but I really value not having to haul my gear when possible. Again, I haven't encountered any problem kits
This is me when encountering a house kit.
Not only that, but the opportunity to play a different brand & set up than what I usually play.
I'm the same way about gear I bring: Snare, cymbals & pedal. Other than this, I'll tune it up & go to town!
 
I love playing house kits - just because I'm lazy!
The only time I've run into a terrible kit was for a multi-band charity event and the organizer supplied the kit.. I think he went through a dumpster and found a cheap no-name beginners kit.
 
I go out of my way to find out what type of supplied backline it is in good time before the show, if the owner has no real clue, which happens quite some times, I make them send me some pictures of it, at least, to have something to go by. I have some minimum requirements when it comes to the gear I'm using (Export/Stage Custom level at the very least, 3 toms, 4 cymbal stands + hihat and snare), if not those requirements are met, I will do what I can to bring my own, or at least to supply what is already there. Cymbals, pedals, snare and maybe a throne, I will bring even if I don't have to. There has been a while since I got really let down by a house kit, but usually over the last years, there has been more the case of a rented backline kit of higher standard, or a good kit supplied by the main band, if not my own kit. I don't usually do the bar gigs anymore that might have a beat up house kit...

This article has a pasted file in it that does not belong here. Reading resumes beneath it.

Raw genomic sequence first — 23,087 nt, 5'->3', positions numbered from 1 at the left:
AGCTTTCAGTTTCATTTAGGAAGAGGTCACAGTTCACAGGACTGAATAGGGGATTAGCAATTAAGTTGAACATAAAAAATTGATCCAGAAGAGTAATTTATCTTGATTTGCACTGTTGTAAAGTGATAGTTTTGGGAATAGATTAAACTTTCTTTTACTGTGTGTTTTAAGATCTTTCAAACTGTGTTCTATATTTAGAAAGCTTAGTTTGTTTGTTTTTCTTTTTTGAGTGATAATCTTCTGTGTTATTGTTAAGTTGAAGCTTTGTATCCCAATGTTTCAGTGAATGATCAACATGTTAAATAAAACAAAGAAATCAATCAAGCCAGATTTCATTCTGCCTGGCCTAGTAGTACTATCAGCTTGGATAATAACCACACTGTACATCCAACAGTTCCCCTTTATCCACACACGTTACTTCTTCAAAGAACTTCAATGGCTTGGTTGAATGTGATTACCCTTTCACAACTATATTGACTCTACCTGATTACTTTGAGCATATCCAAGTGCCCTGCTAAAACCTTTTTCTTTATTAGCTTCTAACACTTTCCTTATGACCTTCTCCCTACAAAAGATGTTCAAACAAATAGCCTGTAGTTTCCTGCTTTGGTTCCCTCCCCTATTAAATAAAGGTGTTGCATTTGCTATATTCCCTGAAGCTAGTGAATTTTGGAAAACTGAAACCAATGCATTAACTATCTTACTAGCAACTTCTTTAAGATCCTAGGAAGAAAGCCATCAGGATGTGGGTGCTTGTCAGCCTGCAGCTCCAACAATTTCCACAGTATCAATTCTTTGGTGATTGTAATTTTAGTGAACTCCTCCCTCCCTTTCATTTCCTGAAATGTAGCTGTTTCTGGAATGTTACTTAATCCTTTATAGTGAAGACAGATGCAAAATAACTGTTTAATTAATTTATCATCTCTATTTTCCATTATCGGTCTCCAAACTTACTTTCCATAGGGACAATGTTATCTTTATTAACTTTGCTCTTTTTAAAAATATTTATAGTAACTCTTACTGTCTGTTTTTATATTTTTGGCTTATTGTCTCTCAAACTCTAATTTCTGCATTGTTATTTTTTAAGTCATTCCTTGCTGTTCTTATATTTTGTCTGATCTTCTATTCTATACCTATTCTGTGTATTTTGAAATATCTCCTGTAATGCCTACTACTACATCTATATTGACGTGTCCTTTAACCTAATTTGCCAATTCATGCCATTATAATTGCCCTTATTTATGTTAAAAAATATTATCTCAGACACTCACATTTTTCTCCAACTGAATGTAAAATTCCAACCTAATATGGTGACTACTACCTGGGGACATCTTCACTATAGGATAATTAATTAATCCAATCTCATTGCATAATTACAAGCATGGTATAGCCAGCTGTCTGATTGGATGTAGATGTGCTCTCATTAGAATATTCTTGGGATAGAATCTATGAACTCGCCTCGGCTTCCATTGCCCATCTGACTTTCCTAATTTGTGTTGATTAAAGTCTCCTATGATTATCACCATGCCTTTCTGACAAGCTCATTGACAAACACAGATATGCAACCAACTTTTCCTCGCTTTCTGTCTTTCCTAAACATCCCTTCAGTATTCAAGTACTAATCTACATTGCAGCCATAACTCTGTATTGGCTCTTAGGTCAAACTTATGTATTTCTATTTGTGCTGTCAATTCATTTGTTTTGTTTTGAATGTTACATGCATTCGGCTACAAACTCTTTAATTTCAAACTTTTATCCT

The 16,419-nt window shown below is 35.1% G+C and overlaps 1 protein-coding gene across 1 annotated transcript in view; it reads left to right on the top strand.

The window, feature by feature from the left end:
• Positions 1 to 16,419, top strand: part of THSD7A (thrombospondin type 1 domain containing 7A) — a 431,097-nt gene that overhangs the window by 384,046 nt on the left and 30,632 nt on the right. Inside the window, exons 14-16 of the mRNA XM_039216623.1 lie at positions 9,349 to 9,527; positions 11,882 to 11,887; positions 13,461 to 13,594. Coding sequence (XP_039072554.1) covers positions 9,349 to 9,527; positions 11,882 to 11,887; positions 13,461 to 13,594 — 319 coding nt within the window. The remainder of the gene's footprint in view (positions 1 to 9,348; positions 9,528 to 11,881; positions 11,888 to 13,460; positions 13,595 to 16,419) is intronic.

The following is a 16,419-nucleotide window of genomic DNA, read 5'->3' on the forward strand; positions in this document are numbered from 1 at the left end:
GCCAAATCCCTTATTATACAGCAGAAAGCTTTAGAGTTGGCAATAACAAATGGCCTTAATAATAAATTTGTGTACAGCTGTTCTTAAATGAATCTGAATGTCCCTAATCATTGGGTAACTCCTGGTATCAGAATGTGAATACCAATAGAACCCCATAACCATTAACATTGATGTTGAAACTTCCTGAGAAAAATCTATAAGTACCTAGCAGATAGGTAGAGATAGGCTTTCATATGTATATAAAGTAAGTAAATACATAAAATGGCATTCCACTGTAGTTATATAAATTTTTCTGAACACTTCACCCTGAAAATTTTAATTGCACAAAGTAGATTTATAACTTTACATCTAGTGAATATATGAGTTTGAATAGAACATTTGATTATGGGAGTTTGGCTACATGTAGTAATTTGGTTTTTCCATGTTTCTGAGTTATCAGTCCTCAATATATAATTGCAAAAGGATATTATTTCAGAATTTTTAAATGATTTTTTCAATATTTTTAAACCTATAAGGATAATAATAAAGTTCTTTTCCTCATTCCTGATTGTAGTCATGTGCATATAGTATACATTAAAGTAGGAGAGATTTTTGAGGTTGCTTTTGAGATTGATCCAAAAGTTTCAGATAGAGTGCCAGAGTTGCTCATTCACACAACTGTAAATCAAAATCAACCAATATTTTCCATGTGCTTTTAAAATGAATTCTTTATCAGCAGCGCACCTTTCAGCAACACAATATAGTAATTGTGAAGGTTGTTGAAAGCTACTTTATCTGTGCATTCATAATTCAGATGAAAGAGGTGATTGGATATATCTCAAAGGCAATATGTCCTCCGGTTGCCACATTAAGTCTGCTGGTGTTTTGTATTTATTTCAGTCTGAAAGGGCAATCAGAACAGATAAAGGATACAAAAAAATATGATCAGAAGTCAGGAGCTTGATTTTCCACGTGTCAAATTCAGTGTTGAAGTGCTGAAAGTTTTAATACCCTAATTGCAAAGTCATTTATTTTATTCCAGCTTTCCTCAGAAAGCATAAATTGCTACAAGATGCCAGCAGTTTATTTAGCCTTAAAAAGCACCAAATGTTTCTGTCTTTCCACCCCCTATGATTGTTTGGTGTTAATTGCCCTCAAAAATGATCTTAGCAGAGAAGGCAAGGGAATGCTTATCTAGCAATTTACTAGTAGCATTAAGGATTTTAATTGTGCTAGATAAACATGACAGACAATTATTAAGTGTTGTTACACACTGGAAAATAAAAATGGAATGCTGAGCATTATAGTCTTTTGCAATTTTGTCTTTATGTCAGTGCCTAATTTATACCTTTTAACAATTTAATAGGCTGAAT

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Now & then I play house or back line kits. Generally, I enjoy it as it allows me to try out / listen to different drum brands/models and sometimes different cymbals. I've purchased various cymbals, heads & muffling due to my experience with house kits.

That said, if I haven't played a particular house kit before (in which case I know exactly what to bring of my gear), I'll bring snare, pedals, cymbas and most importantly throne. Sometimes they just stay in the car. Sometimes I use parts or all of my brought gear.
 
I’ve had both good, average and absolutely terrible house kits, what’s interesting is your often given no idea as to what you are really going to be faced with. Promoters don’t speak drum gear. Also for me I found it’s NOT the drum brand or tonal quality level that matter but the head choice, mic choice and stability of the hardware that really help you deliver a set. Would I prefer to play my own Gretsch USA kit yes…can I do the set on standard sized ageing but well looked after Pearl Export from 1990 yes….can I play the gig on a poorly maintained, wobbly tom stand, non adjustable stool/ snare (set ultra low)m collapsing floor tom, moving kick drum because one spur is busted …………no sir I cannot, but I will try.
 
Twice last year, worked out well both times!

1. Technically not a 'house kit" but a shared kit. Four band show at the Middle East in Cambridge, MA. If you've never been, parking and loading/unloading can be a nightmare (especially if multiple cars are trying to unload at once!). Luckily, one of the bands' drummer volunteered his kit for the evening, so it made it much easier. He had a Tama Superstar in great condition, lucky me! Just used my own snare, but everything else was great!